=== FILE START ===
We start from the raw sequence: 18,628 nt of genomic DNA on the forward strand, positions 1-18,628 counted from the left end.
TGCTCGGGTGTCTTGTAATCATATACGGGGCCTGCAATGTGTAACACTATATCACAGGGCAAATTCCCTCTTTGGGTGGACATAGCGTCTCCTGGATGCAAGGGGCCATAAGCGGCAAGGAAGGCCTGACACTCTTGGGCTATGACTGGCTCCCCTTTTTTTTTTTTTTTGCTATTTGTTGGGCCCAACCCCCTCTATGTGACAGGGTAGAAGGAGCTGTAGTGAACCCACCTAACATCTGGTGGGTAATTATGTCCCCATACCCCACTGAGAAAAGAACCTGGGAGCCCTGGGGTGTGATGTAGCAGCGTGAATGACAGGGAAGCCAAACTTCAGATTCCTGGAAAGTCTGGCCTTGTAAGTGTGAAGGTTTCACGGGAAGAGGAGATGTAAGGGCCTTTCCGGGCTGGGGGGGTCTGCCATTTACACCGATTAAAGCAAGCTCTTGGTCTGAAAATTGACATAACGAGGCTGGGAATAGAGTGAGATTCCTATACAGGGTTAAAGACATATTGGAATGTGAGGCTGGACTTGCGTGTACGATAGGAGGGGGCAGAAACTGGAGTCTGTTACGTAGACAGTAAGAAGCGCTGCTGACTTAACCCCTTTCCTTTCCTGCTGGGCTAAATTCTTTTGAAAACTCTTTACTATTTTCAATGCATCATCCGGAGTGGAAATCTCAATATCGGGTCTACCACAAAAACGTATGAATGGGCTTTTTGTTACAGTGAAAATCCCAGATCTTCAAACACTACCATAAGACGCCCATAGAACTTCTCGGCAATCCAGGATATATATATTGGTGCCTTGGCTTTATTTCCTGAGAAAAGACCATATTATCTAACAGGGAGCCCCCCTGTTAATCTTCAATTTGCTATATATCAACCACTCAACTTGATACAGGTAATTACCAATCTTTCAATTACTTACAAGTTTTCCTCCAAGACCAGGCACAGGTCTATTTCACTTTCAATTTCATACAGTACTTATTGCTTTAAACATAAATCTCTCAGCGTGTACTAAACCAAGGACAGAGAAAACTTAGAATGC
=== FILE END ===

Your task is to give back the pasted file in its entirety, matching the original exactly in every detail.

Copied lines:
We start from the raw sequence: 18,628 nt of genomic DNA on the forward strand, positions 1-18,628 counted from the left end.
TGCTCGGGTGTCTTGTAATCATATACGGGGCCTGCAATGTGTAACACTATATCACAGGGCAAATTCCCTCTTTGGGTGGACATAGCGTCTCCTGGATGCAAGGGGCCATAAGCGGCAAGGAAGGCCTGACACTCTTGGGCTATGACTGGCTCCCCTTTTTTTTTTTTTTTGCTATTTGTTGGGCCCAACCCCCTCTATGTGACAGGGTAGAAGGAGCTGTAGTGAACCCACCTAACATCTGGTGGGTAATTATGTCCCCATACCCCACTGAGAAAAGAACCTGGGAGCCCTGGGGTGTGATGTAGCAGCGTGAATGACAGGGAAGCCAAACTTCAGATTCCTGGAAAGTCTGGCCTTGTAAGTGTGAAGGTTTCACGGGAAGAGGAGATGTAAGGGCCTTTCCGGGCTGGGGGGGTCTGCCATTTACACCGATTAAAGCAAGCTCTTGGTCTGAAAATTGACATAACGAGGCTGGGAATAGAGTGAGATTCCTATACAGGGTTAAAGACATATTGGAATGTGAGGCTGGACTTGCGTGTACGATAGGAGGGGGCAGAAACTGGAGTCTGTTACGTAGACAGTAAGAAGCGCTGCTGACTTAACCCCTTTCCTTTCCTGCTGGGCTAAATTCTTTTGAAAACTCTTTACTATTTTCAATGCATCATCCGGAGTGGAAATCTCAATATCGGGTCTACCACAAAAACGTATGAATGGGCTTTTTGTTACAGTGAAAATCCCAGATCTTCAAACACTACCATAAGACGCCCATAGAACTTCTCGGCAATCCAGGATATATATATTGGTGCCTTGGCTTTATTTCCTGAGAAAAGACCATATTATCTAACAGGGAGCCCCCCTGTTAATCTTCAATTTGCTATATATCAACCACTCAACTTGATACAGGTAATTACCAATCTTTCAATTACTTACAAGTTTTCCTCCAAGACCAGGCACAGGTCTATTTCACTTTCAATTTCATACAGTACTTATTGCTTTAAACATAAATCTCTCAGCGTGTACTAAACCAAGGACAGAGAAAACTTAGAATGC